Every taxi must go for Puspakom inspection every 6 month which costs RM55, and that’s RM0.30 of extra cost per day compared to an Uber car. However, most taxi run on natural gas which is way cheaper than petrol cars used by Uber.. Based on data in Oct 2013 (I assume no significant changes since then), a petrol car costs 23 cent/km to operate whereas a Natural Gas Vehicle (NGV) costs 11 cent/km, a huge 12 cent/km difference. In order to cover the Puspakom cost of 30 cents per day, a taxi driver needs to drive at least 2.5km every day. Any mileage above that a taxi driver is actually at an advantage. Think about it, as a taxi driver if you drive less than 2.5km per day, maybe you should consider other job.

Meanwhile, Uber service providers still have to bear significant overheads because they need to employ drivers and service their cars regularly even if their drivers are sleeping during the day. Now the key issue is cost and we should make both parties compete on the same level playing field, fair and square!

Most people talk about vehicle inspection for Uber and I’m sure it’s happy to do it for public safety. Come on, what difference is 30 cents per day going to make? The main focus is not to make Uber more costly but to lower down the cost of operating a taxi.

Correct me if I’m wrong but here is what I know. Taxi permits are mostly granted to cronies who then rented to drivers for at least RM20 per day. If the driver is granted the permit directly by the authority, it only costs them RM0.70 per day to maintain the license and permit. Assuming RM0.30 of administrative cost, the fucking cronies get RM19 for doing nothing. For those drivers who can’t afford to buy car, they are forced to buy lousy Proton car from the cronies bundled with the taxi license. That will cost them RM50-60 per day and even higher if you want to pick up passengers from popular places like airports. This is what we call daylight robbery which is perfectly legal.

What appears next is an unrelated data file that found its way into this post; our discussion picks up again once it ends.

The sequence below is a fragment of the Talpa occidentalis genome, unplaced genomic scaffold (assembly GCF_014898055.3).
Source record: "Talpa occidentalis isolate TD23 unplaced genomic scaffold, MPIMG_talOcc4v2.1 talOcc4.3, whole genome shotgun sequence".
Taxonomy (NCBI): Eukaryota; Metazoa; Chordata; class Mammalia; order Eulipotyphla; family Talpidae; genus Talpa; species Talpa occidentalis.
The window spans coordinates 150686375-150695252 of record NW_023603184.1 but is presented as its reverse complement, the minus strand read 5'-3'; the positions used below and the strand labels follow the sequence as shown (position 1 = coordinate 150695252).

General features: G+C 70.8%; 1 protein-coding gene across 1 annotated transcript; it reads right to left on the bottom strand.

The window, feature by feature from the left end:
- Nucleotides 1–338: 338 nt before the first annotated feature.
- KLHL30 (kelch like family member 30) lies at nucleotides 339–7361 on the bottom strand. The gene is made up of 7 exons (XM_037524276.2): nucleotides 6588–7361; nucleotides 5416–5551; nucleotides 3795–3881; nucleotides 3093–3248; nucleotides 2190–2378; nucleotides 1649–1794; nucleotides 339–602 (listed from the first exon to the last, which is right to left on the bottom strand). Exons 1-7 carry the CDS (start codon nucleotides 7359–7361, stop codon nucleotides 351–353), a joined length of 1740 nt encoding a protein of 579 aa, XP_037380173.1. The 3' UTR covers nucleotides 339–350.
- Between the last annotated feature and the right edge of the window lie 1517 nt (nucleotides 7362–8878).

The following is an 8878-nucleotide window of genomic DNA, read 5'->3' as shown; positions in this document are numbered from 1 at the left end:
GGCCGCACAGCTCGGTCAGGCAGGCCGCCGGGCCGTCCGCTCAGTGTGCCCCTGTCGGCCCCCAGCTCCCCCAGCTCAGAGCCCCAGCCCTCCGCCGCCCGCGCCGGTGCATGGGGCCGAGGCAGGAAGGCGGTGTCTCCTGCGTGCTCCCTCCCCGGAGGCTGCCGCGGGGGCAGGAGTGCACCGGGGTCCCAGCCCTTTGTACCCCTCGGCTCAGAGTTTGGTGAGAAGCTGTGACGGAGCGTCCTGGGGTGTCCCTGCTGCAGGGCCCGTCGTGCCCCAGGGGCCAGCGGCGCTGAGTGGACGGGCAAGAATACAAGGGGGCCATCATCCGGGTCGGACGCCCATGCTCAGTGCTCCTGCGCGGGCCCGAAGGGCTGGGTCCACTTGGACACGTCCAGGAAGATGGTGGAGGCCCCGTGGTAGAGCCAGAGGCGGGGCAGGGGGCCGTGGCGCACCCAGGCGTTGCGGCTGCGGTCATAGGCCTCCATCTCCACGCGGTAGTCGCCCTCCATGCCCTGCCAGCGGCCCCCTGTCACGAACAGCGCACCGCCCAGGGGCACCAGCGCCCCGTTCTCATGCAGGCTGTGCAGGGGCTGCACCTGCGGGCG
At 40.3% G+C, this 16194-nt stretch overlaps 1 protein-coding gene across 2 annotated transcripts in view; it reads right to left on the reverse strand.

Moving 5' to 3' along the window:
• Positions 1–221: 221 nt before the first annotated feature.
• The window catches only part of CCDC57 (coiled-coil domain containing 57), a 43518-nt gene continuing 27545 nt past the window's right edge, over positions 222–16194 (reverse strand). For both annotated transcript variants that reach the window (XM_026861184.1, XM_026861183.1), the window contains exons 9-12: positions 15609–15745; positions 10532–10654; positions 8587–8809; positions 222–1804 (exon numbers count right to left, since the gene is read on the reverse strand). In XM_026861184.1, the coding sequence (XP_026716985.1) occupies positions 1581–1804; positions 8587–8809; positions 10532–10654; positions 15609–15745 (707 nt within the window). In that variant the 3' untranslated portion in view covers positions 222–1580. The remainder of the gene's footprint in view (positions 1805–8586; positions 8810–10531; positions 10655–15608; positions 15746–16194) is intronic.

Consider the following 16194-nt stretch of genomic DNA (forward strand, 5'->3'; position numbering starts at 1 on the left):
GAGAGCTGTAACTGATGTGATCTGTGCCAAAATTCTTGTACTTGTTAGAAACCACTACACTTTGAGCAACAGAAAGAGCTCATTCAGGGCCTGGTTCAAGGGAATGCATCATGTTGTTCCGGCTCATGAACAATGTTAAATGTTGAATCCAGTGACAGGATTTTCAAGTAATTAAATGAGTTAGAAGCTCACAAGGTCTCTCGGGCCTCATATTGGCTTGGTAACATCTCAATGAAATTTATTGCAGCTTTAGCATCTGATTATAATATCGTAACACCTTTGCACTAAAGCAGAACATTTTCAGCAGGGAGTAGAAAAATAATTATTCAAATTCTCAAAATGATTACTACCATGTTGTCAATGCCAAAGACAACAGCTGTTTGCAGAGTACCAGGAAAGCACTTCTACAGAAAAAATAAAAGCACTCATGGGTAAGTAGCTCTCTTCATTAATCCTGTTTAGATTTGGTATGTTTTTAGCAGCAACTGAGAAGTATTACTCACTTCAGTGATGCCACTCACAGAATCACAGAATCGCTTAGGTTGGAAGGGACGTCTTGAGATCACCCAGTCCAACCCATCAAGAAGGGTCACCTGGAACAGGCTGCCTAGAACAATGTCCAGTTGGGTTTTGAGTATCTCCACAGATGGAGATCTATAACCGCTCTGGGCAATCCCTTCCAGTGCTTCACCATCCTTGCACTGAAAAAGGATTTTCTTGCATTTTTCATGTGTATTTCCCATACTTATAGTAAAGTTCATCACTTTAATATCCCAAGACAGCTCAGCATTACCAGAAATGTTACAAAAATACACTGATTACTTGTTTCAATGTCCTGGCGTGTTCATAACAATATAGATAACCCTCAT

Suffice to say that the most logical solution is the dismantling of such rent seeking cronyism or at least get the cronies to lower down their taxi permit rental. The mandatory licensing of Uber car will most likely enrich another group of cronies who monopolise the new permits. Then the vicious cycle continues with the drivers and public at the losing end.

4. Koperasi Pengangkutan Putrajaya dan Cyberjaya honorary-secretary Mohd Salleh Mat Zin said, “Licensed taxi operators have to pay insurance premiums that are four times higher than those for private vehicles, which are aimed at ensuring the safety of passengers and other road users in the event of accidents. 

Another cost issue. Hmm…I just quickly checked that insurance for a taxi (say RM50k) below 1,400 cc is RM2,400 more expensive than the equivalent private car, which is 2.6x more expensive. Can I suggest taxi permit rental to reduce by RM6.50 per day and daalaaaa….taxi driver is back to the level playing field! By the way, since Uber providers are limousine companies, I’m not sure what class of insurance they use. If they are using “Hire Car – Chauffeur Driven” class of insurance, that’s in fact RM1,800 mofe expensive than a taxi insurance! Hmm…I need an insurance expert to verify this.